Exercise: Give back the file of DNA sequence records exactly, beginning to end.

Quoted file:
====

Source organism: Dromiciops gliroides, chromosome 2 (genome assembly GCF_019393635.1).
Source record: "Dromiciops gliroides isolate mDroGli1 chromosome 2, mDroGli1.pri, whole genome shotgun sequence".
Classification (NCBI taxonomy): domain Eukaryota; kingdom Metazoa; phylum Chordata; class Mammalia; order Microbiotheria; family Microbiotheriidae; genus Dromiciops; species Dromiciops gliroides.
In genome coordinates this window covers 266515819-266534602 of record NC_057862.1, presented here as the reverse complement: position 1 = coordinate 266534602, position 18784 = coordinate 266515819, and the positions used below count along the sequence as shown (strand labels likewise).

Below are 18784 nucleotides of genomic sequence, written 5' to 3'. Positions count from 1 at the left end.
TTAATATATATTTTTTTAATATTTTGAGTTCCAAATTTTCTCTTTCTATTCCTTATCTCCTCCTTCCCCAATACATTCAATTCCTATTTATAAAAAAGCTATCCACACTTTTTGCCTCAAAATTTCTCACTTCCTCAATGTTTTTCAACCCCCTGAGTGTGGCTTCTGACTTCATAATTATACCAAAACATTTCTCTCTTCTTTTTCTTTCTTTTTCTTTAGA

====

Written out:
Source organism: Dromiciops gliroides, chromosome 2 (genome assembly GCF_019393635.1).
Source record: "Dromiciops gliroides isolate mDroGli1 chromosome 2, mDroGli1.pri, whole genome shotgun sequence".
Classification (NCBI taxonomy): domain Eukaryota; kingdom Metazoa; phylum Chordata; class Mammalia; order Microbiotheria; family Microbiotheriidae; genus Dromiciops; species Dromiciops gliroides.
In genome coordinates this window covers 266515819-266534602 of record NC_057862.1, presented here as the reverse complement: position 1 = coordinate 266534602, position 18784 = coordinate 266515819, and the positions used below count along the sequence as shown (strand labels likewise).

Below are 18784 nucleotides of genomic sequence, written 5' to 3'. Positions count from 1 at the left end.
TTAATATATATTTTTTTAATATTTTGAGTTCCAAATTTTCTCTTTCTATTCCTTATCTCCTCCTTCCCCAATACATTCAATTCCTATTTATAAAAAAGCTATCCACACTTTTTGCCTCAAAATTTCTCACTTCCTCAATGTTTTTCAACCCCCTGAGTGTGGCTTCTGACTTCATAATTATACCAAAACATTTCTCTCTTCTTTTTCTTTCTTTTTCTTTAGA